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High Pressure Photoreduction of CO2: Effect of Catalyst Formulation, Hole Scavenger Addition and Operating Conditions

Catalysts 2019, 9(9), 765;

Catalytic, Photocatalytic, and Electrocatalytic Processes for the Valorization of CO2
Chemical Plants and Industrial Chemistry Group, Dip. Chimica, Università degli Studi di Milano, CNR-ISTM and INSTM Unit Milano-Università, via C. Golgi 19, 20133 Milan, Italy
Dip. Ing. Chimica, Civile ed Ambientale, Università degli Studi di Genova and INSTM Unit Genova, via all’Opera Pia 15A, 16145 Genoa, Italy
Author to whom correspondence should be addressed.
Received: 2 September 2019 / Accepted: 4 September 2019 / Published: 12 September 2019
Worldwide yearly CO2 emissions reached 36 Gt in 2014, whereas they amounted to ca. 22 Gt in 1990 [1]. It represents the most abundant greenhouse gas in the atmosphere, 65% of which is derived from direct emissions (combustion and industrial processes), with an additional 11% from the change in land use and forestry [2].
An historic agreement to fight against climate change and move toward a low-carbon, resilient, and sustainable future was agreed by 195 nations in Paris (December 2015). The goal is to keep the temperature rise for the century less than 2 °C and to further limit it to 1.5 °C higher than pre-industrial values. The Intergovernmental Panel on Climate Change [3,4] evidenced an average increase of ca. 0.6 °C on Earth during the 20th century, with an almost exponential rise in the last decade.
Different strategies may be put into place to limit CO2 output into the atmosphere, e.g., a more efficient use of carbon-based fossil fuels, the use of carbon-less or carbon-free raw materials, and, ultimately, CO2 capture technologies. However, to be fully effective, carbon dioxide sequestration must be followed by its efficient conversion into useful new materials. This circular approach is virtuous, as it valorizes waste as a new regenerated feedstock, thus limiting the consumption of new sources. In this light, the research has turned from the simpler concept of carbon capture and storage (CCS) to carbon capture and conversion (CCC) or utilization (CCU) [5,6]. This approach moves toward a circular economy approach, perfectly matching the EU and international policies and initiatives.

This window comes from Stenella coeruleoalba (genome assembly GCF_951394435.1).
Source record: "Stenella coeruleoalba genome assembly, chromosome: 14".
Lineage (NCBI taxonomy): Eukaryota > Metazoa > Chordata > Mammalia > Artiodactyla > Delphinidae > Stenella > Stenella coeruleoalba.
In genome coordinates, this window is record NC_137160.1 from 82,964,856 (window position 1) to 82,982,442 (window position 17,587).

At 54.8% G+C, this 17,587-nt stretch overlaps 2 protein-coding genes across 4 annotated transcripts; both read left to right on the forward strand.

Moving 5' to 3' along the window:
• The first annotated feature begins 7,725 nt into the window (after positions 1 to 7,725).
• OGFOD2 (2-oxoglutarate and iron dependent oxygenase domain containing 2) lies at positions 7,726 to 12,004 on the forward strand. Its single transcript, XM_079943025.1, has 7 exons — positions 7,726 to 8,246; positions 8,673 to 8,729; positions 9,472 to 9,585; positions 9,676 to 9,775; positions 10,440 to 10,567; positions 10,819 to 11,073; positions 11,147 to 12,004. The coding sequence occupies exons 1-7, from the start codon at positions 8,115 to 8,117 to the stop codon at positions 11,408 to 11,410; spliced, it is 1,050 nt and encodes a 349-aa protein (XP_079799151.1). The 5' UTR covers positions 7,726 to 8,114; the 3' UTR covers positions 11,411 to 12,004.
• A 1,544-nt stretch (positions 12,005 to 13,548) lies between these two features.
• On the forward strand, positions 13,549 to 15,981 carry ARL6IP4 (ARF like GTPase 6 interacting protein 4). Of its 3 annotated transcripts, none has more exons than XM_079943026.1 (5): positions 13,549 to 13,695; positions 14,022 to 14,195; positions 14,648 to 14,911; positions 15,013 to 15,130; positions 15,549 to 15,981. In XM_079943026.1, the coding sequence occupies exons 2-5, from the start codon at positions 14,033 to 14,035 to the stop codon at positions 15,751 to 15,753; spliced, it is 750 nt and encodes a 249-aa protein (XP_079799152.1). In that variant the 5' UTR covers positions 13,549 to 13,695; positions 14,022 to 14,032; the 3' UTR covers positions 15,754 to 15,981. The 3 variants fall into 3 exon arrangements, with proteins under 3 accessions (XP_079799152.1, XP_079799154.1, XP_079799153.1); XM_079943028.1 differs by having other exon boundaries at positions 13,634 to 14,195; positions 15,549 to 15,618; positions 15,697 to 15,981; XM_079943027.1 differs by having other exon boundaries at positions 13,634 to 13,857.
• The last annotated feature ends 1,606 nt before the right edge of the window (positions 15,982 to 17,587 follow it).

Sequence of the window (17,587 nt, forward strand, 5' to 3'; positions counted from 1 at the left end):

The first capture step is common: The efficient removal of CO2 from different point sources, such as the treatment of industrial flue gases, typically in stationary combustion plants, by a separation process, prior to the release of combustion exhausts into the atmosphere. It is much harder to imagine a sequestration method directly by absorption from the atmosphere, as the CO2 concentration is too low to guarantee a sufficient driving force for its separation.
Several techniques are available for the capture of CO2 from flue gas [7].
The main approaches are based on:
absorption, either chemical (with ammonia or amines) or physical (Rectisol, Selexol, or Fluor processes), where the selection of the solvent and optimization of the process are key for success [8,9];
adsorption, usually including the regeneration of the adsorbent through pressure swing or temperature swing adsorption (PSA or TSA) [10];
cryogenic separation;
membrane separation (polymeric or ceramic materials);
hybrid technologies.
All of these processes present advantages and disadvantages, which have been very effectively reviewed in a recent paper [11], but the main technology for CO2 capture is absorption with a liquid solvent (usually alcanolamines [9]) or adsorption in a PSA unit [10].
Once separated, former CCS approaches included planning the confinement of CO2 into depleted oil and gas wells, deep oceans, and aquifers, or to use it as a fluid for fuel extraction (e.g., its injection in geological formations and the subsequent recovery of fuel products with several techniques, such as enhanced oil recovery, enhanced coal bed methane recovery, enhanced gas recovery). However, as said, much more effective approaches are needed to try to recover valuable products from its conversion through a circular economy vision [12].
In addition, in this case, different strategies are under development, leading to various upgraded products. Some conversion routes are oriented toward the regeneration of fuels, which can, in general, be defined as CxHyOz. The energy required for CO2 reduction increases more and more while decreasing z and increasing x, while the stored energy in the regenerated fuel increases accordingly. This approach is usually convenient when inexpensive renewable energy is available. In addition, it is a circular path, as the main CO2 emissions come from combustion, and fuels are regenerated to be used in the same market. Provided a sufficiently efficient and cost-effective technology for fuel regeneration from CO2 can be developed, the potential market for regenerated fuels matches the huge CO2 emission volume. The opposite holds for rival pathways that tend to valorize CO2 in fine chemicals or value-added products. If, on the one hand, the remunerability of the product is much higher, and can economically support the development of the technology, the size of the potential market of these fine chemicals can hardly match the volume of CO2 emissions, needing the development of a network of parallel CCU technologies.